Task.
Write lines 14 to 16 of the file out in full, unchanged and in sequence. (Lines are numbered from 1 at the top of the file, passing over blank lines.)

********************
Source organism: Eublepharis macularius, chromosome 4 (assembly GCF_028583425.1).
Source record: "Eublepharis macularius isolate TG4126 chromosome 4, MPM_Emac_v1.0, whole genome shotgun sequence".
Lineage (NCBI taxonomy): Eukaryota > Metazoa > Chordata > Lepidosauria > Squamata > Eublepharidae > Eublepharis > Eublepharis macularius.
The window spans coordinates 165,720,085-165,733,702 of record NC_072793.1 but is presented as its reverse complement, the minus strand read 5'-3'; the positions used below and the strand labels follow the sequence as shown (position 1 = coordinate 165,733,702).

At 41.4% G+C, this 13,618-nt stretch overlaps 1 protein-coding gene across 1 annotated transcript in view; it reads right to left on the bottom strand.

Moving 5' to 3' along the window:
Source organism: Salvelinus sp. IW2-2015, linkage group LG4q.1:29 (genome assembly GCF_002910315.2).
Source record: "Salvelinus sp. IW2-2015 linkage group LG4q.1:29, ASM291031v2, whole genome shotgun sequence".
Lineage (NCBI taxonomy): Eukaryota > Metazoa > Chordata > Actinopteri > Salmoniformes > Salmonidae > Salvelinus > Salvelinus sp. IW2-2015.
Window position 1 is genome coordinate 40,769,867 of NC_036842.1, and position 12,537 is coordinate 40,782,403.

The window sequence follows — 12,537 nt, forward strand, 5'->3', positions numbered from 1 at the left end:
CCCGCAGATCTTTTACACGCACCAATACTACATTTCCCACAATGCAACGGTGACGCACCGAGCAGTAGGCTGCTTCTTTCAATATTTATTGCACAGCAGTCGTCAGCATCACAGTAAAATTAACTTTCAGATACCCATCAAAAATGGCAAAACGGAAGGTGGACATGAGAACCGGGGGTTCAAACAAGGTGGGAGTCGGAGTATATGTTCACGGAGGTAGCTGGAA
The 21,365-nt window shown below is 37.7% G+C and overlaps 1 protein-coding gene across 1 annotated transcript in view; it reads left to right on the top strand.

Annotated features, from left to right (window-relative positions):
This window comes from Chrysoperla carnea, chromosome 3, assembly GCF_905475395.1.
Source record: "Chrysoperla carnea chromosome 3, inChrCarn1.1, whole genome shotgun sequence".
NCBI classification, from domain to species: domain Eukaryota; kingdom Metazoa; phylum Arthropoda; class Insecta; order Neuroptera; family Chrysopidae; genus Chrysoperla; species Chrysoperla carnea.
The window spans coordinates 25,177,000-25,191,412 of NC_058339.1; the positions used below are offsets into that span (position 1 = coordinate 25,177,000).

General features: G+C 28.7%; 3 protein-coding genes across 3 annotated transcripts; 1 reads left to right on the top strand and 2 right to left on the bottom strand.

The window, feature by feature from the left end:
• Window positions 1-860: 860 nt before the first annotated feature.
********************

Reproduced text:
Annotated features, from left to right (window-relative positions):
This window comes from Chrysoperla carnea, chromosome 3, assembly GCF_905475395.1.
Source record: "Chrysoperla carnea chromosome 3, inChrCarn1.1, whole genome shotgun sequence".